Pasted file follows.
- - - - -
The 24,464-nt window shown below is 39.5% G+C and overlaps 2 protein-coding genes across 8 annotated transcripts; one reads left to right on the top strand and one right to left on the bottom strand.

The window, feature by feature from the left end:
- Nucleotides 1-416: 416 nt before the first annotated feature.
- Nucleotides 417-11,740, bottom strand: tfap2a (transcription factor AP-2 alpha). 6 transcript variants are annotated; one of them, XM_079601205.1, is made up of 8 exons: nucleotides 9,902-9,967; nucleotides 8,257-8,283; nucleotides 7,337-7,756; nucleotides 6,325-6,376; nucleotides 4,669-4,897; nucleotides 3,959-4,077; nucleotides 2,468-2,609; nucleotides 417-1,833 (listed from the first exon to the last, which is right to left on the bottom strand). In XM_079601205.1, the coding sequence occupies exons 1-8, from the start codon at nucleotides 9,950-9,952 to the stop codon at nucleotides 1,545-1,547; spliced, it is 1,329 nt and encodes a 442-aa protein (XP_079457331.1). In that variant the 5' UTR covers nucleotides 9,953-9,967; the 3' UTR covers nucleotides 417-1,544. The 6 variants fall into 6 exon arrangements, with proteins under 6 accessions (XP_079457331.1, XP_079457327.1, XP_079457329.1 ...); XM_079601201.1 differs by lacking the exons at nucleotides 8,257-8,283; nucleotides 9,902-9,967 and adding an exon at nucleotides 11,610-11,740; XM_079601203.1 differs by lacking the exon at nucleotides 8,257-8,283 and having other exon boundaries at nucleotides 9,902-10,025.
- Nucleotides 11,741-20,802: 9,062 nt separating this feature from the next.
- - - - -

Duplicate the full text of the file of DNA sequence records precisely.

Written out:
The 24,464-nt window shown below is 39.5% G+C and overlaps 2 protein-coding genes across 8 annotated transcripts; one reads left to right on the top strand and one right to left on the bottom strand.

The window, feature by feature from the left end:
- Nucleotides 1-416: 416 nt before the first annotated feature.
- Nucleotides 417-11,740, bottom strand: tfap2a (transcription factor AP-2 alpha). 6 transcript variants are annotated; one of them, XM_079601205.1, is made up of 8 exons: nucleotides 9,902-9,967; nucleotides 8,257-8,283; nucleotides 7,337-7,756; nucleotides 6,325-6,376; nucleotides 4,669-4,897; nucleotides 3,959-4,077; nucleotides 2,468-2,609; nucleotides 417-1,833 (listed from the first exon to the last, which is right to left on the bottom strand). In XM_079601205.1, the coding sequence occupies exons 1-8, from the start codon at nucleotides 9,950-9,952 to the stop codon at nucleotides 1,545-1,547; spliced, it is 1,329 nt and encodes a 442-aa protein (XP_079457331.1). In that variant the 5' UTR covers nucleotides 9,953-9,967; the 3' UTR covers nucleotides 417-1,544. The 6 variants fall into 6 exon arrangements, with proteins under 6 accessions (XP_079457331.1, XP_079457327.1, XP_079457329.1 ...); XM_079601201.1 differs by lacking the exons at nucleotides 8,257-8,283; nucleotides 9,902-9,967 and adding an exon at nucleotides 11,610-11,740; XM_079601203.1 differs by lacking the exon at nucleotides 8,257-8,283 and having other exon boundaries at nucleotides 9,902-10,025.
- Nucleotides 11,741-20,802: 9,062 nt separating this feature from the next.